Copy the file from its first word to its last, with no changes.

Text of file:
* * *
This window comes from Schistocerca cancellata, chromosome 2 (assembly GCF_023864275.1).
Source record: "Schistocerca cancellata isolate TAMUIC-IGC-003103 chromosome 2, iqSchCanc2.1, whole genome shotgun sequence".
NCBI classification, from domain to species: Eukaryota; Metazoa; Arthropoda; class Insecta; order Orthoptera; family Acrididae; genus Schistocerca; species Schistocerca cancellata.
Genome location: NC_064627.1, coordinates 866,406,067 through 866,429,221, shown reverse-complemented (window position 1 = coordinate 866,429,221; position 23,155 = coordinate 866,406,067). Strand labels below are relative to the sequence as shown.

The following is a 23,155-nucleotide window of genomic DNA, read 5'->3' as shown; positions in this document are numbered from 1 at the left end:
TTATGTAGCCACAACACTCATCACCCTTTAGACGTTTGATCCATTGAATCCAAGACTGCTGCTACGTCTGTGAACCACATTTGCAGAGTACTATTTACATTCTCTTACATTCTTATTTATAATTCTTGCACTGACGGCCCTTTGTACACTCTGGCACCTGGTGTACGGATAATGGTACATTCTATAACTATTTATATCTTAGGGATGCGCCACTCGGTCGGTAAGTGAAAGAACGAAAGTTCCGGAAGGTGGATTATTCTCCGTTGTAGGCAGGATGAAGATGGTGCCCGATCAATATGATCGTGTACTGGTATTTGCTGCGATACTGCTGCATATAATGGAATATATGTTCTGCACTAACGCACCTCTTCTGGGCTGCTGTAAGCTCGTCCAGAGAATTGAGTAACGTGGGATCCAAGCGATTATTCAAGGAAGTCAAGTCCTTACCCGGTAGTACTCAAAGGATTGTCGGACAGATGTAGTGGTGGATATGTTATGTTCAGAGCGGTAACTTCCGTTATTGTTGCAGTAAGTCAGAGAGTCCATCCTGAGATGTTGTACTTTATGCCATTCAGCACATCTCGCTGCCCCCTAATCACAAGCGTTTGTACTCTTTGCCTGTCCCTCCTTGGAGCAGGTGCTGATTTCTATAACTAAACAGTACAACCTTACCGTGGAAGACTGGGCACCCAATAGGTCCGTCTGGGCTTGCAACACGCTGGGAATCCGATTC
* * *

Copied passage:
This window comes from Schistocerca cancellata, chromosome 2 (assembly GCF_023864275.1).
Source record: "Schistocerca cancellata isolate TAMUIC-IGC-003103 chromosome 2, iqSchCanc2.1, whole genome shotgun sequence".
NCBI classification, from domain to species: Eukaryota; Metazoa; Arthropoda; class Insecta; order Orthoptera; family Acrididae; genus Schistocerca; species Schistocerca cancellata.
Genome location: NC_064627.1, coordinates 866,406,067 through 866,429,221, shown reverse-complemented (window position 1 = coordinate 866,429,221; position 23,155 = coordinate 866,406,067). Strand labels below are relative to the sequence as shown.

The following is a 23,155-nucleotide window of genomic DNA, read 5'->3' as shown; positions in this document are numbered from 1 at the left end:
TTATGTAGCCACAACACTCATCACCCTTTAGACGTTTGATCCATTGAATCCAAGACTGCTGCTACGTCTGTGAACCACATTTGCAGAGTACTATTTACATTCTCTTACATTCTTATTTATAATTCTTGCACTGACGGCCCTTTGTACACTCTGGCACCTGGTGTACGGATAATGGTACATTCTATAACTATTTATATCTTAGGGATGCGCCACTCGGTCGGTAAGTGAAAGAACGAAAGTTCCGGAAGGTGGATTATTCTCCGTTGTAGGCAGGATGAAGATGGTGCCCGATCAATATGATCGTGTACTGGTATTTGCTGCGATACTGCTGCATATAATGGAATATATGTTCTGCACTAACGCACCTCTTCTGGGCTGCTGTAAGCTCGTCCAGAGAATTGAGTAACGTGGGATCCAAGCGATTATTCAAGGAAGTCAAGTCCTTACCCGGTAGTACTCAAAGGATTGTCGGACAGATGTAGTGGTGGATATGTTATGTTCAGAGCGGTAACTTCCGTTATTGTTGCAGTAAGTCAGAGAGTCCATCCTGAGATGTTGTACTTTATGCCATTCAGCACATCTCGCTGCCCCCTAATCACAAGCGTTTGTACTCTTTGCCTGTCCCTCCTTGGAGCAGGTGCTGATTTCTATAACTAAACAGTACAACCTTACCGTGGAAGACTGGGCACCCAATAGGTCCGTCTGGGCTTGCAACACGCTGGGAATCCGATTC